You could argue that by the way the wood resonates, it alters how the strings vibrate, but if the strings start vibrating at a different frequency that simply means they’re out of tune. You could also argue that the vibrations in the wood slightly move the pickups around relative to the strings, but apparently that movement is insignificant.

    Different pickups cause different sounds because of the differences in their magnetic fields, the number of wrappings per coil, and the position of their coils relative to that of the string (which influences where the string moves through the field and therefore alters the current that will start to run). Placement higher on the neck also gets different tone because the strings vibrate with a higher amplitude (*not* a higher frequency) the closer they are to the center of the neck.

    It also confirms different strings do have a different sound, because strings made of different metals or alloys will have different magnetic properties.

    It all fits.

    Now I’ll just wait for my carbon fiber Les Paul.

    • The way the wood resonates DOES change the way the strings vibrate, but it does not change the “frequency.” Remember, the sound you hear coming from any single note on a guitar is not composed of just one frequency, but a combination of many frequencies sounding at different volumes. This is because the string is not only vibrating back and forth between the fret and the bridge. There are smaller vibrations happening between the physical nodes of the string (these nodes are located wherever you normally fret/tap a harmonic at any fret). The biggest of these vibrations makes the loudest frequency (the one you hear when you pluck the string) but all of the other vibrations/frequencies are still heard and create the timbre, or tone, of the string. The magnetic pickups, of course, pick up all of these smaller vibrations.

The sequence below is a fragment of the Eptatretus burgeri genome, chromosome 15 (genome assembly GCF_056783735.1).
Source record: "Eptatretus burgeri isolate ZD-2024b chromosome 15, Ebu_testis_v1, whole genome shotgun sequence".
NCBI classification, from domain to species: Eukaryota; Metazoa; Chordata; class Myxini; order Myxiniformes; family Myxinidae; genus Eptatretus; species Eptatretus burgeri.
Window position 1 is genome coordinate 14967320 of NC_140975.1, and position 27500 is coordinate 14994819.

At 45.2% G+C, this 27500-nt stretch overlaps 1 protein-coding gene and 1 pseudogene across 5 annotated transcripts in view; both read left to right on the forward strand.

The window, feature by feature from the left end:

So how does the wood affect the strings’ vibration? Well, we know that the wood vibrates along with the strings (obviously). Anything that vibrates along with the string dampens it in some way. Different vibrations are dampened (attenuated) to different levels. The vibrations that do get dampened by the wood (and by how much they are dampened) are determined by the grain of the wood. If a different wood with a different grain, and therefore different damping properties, is used, then different vibrations will be attenuated. This changes what is picked up by the pick ups, and therefore the electric signal that goes to your amp.

      So, the way the wood resonates does alter how the strings vibrate, but it does not change any frequencies; it changes how much you hear of the different frequencies that make up the tone. Now, I’m sure that the effects that different tonewoods have on a guitar are exaggerated. That, or it may be difficult to truly characterize a tonewood when you consider everything else that affects the vibrations of a string. However, it should absolutely make sense that the wood affects the sound of an electric guitar.